Thai opposition rallies against amnesty bill
Thai opposition protesters rally in Bangkok on November 2, 2013, against an amnesty bill that could allow fugitive former prime minister Thaksin Shinawatra to return
Opponents say the legislation, which was passed by the lower house on Friday but still needs the approval of the Senate, would "whitewash" past abuses, including the killing of unarmed protesters.
Some 3,000 protesters had joined the rally held by the opposition Democrat Party by early Saturday evening, police said, with attendance expected to swell as the weekend goes on.
Demonstrators chanting "Government get out!" and waving flags gathered for a third night in the Thai capital as political tensions flared in the turbulent kingdom.
"People doing wrong and then issuing laws to pardon themselves -- it's impossible. It makes Thai law meaningless," said 42-year-old protester Anong Niamtiang, who had driven to Bangkok from central Supanburi province with friends to take part Saturday.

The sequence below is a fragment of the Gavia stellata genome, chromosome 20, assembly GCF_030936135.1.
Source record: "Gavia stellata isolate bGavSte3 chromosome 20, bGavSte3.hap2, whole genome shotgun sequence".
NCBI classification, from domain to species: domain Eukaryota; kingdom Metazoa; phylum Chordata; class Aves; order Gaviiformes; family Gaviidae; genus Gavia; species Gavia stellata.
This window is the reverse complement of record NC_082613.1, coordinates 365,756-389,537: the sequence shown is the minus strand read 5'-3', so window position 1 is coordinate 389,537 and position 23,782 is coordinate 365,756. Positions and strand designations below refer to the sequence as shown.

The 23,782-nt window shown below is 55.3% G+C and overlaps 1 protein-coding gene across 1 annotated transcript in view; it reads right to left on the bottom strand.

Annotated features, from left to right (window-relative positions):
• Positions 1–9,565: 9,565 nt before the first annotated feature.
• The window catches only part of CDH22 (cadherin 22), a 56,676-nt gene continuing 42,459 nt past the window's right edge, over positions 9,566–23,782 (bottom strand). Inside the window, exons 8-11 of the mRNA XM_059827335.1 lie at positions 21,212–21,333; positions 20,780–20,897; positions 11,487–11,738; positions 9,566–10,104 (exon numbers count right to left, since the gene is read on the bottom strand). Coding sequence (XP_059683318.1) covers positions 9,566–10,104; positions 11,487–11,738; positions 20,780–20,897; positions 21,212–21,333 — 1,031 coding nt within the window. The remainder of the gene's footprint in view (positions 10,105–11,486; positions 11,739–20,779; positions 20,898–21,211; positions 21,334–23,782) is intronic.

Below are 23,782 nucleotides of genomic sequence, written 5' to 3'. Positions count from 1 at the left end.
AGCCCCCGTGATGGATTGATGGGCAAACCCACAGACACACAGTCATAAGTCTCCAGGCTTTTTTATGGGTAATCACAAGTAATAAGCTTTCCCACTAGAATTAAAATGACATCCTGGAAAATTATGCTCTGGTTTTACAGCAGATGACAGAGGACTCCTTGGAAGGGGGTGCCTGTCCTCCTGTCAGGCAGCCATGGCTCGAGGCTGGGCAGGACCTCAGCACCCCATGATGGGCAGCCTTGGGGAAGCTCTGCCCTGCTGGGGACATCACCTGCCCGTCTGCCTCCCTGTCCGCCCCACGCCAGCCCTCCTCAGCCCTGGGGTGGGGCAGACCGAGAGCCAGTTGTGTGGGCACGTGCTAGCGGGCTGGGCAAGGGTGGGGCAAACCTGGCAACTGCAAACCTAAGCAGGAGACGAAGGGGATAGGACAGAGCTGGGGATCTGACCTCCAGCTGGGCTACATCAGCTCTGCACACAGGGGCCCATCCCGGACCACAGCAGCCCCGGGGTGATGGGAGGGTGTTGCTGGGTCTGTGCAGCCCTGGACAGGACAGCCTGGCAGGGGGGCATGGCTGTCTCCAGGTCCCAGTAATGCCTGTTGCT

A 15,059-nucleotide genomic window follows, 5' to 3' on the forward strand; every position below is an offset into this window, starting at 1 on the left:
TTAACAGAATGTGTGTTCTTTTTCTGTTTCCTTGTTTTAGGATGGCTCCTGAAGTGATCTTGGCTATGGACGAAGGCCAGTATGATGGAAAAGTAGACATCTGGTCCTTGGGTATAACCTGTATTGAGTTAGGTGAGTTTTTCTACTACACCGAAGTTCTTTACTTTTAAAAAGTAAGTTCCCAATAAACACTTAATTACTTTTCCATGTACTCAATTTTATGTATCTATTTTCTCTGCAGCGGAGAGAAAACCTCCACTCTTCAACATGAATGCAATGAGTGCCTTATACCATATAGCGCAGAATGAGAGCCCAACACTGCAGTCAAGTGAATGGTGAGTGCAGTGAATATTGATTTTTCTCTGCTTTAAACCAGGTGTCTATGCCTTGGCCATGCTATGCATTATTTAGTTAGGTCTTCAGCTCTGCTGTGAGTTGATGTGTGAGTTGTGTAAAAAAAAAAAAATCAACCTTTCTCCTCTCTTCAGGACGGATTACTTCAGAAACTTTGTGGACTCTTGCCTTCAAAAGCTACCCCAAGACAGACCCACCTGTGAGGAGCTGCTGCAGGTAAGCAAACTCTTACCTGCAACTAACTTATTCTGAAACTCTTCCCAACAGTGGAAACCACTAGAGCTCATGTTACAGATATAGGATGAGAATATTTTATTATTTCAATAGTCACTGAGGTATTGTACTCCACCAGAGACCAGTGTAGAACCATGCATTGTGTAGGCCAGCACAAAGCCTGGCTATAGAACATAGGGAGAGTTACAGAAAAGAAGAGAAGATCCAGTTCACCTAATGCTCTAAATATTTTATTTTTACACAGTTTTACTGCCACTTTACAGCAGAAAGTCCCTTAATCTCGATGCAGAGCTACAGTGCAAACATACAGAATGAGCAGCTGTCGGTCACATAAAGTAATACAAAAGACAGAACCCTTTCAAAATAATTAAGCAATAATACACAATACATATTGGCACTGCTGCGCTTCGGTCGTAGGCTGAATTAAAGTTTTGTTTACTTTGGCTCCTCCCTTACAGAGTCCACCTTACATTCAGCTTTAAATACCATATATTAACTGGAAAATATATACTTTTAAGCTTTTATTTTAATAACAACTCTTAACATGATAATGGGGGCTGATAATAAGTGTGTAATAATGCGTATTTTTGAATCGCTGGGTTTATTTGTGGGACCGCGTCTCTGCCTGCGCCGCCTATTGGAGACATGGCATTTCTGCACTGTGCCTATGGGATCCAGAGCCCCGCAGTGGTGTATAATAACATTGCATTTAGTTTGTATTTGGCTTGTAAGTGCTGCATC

Thaksin, who was toppled in a military coup in 2006, remains a hugely divisive figure in Thailand. His younger sister Yingluck Shinawatra is now prime minister.
An attempt by Thaksin to return to Thailand could inflame tensions in a country with a history of political violence.
But there are doubts that the Democrats can mobilise the same number of supporters as during previous bouts of political unrest.
Supporters of the legislation say it will draw a line under years of turmoil, culminating in mass pro-Thaksin "Red Shirt" protests in 2010 that left more than 90 people dead in a military crackdown.
But Human Rights Watch has said a blanket amnesty would allow officials and protest leaders to go unpunished for alleged abuses.
As well as pardoning people involved in political protests since 2004, the amnesty would also cover those accused of crimes by organisations set up after the 2006 coup, according to a copy of the bill seen by AFP.
Thaksin, the former owner of Manchester City football club, lives in Dubai to avoid prison for a corruption conviction imposed in his absence in 2008. He contends that the jail term was politically motivated.
The bill is expected to be submitted to the non-partisan Senate on November 11.
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